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UK Power Networks Services builds renewables portfolio
UK Power Networks Services builds renewables portfolio

We are expanding our portfolio of key infrastructure assets with the acquisition of UU Solar, from SDCL Energy Efficiency Income Trust LLP (SEEIT).

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Sustainability

Our SCADA technology accelerates the transition to a decarbonised future
Our SCADA technology accelerates the transition to a decarbonised future

With continued investment in an innovative facility that allows us to control, manage and monitor substations and other electrical infrastructure on behalf of our clients, we are helping the industry to accelerate its transition towards a decarbonised future.

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Our clients include some of the highest profile public and private sector organisations with critical infrastructure in complex environments.

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Supporting Transport for London in the delivery of 54 new trains for Docklands Light Railway
Supporting Transport for London in the delivery of 54 new trains for Docklands Light Railway

UK Power Networks Services continues to support Transport for London in its strategic ambitions to add 54 new trains to the Docklands Light Railway (DLR) by 2024.

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The world of energy is changing

Pantelis Stefas

Pantelis Stefas CEng MIET Senior Consultant at UK Power Networks Services, talks through the challenges of meeting the future energy demands of low carbon technologies which are increasing apace.

As the UK transitions towards a sustainable energy future, electricity generation from Distributed Energy Resources (DER) and electricity demand of low carbon technologies such as Electric Vehicles (EVs), heat pumps, and hydrogen are expected to increase significantly. The national Energy System Operator (ESO) has presented its Future Energy Scenarios (FES), which suggest several potential pathways to decarbonise the UK's energy system by 2050. The FES predicts an increase in both generation and demand capacity over the coming years[1].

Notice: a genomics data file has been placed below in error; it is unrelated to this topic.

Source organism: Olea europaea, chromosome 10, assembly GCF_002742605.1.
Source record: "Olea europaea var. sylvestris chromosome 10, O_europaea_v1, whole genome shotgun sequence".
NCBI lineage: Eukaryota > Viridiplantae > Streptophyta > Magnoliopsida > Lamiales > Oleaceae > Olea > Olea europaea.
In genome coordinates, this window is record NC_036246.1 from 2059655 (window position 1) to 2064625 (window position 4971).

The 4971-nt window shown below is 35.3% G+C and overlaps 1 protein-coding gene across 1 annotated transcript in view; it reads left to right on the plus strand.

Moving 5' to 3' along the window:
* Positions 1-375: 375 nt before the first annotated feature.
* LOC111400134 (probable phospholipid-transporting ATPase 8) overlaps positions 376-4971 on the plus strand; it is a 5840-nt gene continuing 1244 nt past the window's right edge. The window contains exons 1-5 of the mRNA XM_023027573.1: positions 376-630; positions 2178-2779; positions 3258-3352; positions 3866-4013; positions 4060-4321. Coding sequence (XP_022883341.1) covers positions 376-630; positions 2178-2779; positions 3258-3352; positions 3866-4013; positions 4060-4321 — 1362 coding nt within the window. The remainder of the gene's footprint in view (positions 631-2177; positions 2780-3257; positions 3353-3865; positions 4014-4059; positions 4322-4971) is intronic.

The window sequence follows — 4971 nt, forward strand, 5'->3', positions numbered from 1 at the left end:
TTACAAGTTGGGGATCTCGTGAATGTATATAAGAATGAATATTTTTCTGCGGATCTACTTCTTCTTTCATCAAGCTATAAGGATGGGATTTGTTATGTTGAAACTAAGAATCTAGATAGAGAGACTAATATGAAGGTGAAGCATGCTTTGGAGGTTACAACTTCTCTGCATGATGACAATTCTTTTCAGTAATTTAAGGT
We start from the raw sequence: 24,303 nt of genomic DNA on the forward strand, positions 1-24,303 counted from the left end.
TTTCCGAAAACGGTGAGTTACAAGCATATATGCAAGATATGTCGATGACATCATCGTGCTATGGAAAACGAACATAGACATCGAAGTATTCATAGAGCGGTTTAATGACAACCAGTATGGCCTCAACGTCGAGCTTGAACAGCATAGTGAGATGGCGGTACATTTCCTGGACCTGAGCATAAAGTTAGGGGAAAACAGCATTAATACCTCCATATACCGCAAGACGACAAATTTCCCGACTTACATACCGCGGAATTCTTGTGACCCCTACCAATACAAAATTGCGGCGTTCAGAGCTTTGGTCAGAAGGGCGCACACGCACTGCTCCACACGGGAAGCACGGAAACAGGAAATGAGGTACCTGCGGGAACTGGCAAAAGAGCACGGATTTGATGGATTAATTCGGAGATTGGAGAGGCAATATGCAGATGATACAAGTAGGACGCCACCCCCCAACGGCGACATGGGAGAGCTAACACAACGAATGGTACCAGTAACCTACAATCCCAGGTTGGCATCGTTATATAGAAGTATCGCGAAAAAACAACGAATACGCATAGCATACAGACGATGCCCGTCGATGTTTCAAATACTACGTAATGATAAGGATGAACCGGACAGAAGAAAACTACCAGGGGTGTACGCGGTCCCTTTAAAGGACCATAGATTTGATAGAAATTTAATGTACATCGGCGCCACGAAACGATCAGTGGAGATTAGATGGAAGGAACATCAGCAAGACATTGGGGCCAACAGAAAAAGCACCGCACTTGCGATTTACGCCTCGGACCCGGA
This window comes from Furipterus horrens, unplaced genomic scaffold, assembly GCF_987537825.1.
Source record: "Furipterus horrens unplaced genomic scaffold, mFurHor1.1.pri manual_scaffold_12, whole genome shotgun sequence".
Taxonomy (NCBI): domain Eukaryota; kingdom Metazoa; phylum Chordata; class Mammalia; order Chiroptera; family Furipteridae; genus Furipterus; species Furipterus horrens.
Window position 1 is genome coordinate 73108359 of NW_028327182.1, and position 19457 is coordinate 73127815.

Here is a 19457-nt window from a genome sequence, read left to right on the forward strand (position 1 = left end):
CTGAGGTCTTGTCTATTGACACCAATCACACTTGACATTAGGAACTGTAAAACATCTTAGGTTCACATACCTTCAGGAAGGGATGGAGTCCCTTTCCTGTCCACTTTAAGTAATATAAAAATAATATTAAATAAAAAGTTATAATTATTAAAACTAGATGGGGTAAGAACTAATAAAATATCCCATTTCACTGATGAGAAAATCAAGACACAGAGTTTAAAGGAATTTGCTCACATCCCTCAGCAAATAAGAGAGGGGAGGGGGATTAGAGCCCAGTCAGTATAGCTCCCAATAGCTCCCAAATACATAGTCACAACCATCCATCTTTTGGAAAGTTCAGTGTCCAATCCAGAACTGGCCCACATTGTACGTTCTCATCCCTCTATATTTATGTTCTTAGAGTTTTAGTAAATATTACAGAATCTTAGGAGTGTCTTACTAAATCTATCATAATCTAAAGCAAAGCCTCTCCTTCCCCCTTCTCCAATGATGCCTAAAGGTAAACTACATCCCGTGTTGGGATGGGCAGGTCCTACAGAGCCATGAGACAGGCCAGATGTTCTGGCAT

This has led to a surge in connection applications to Distribution Network Operators (DNOs), which may require infrastructure upgrades at the distribution network - laying more cables, developing overhead lines, increasing substation capacity and installing new equipment. Most recently, we have observed that connecting large-scale power generation to the distribution network triggers reinforcement of the transmission network at Grid Supply Points (GSPs) – the interlink between transmission and distribution networks, with some connection dates running to the late 2030s. In other cases, completely new GSPs will need to be established, resulting in longer timescales associated with wider works required to develop new transmission system routes.

The energy industry is taking steps to address these challenges. In November 2023, Ofgem and DESNZ jointly published the Connections Action Plan (CAP). The plan outlines a framework for improving the GB connections process and establishing the new Ofgem-chaired Connections Delivery Board (CDB) to oversee its implementation. The CAP calls for network companies, the ESO, and the sector as a whole to make significant improvements in accelerating network connections.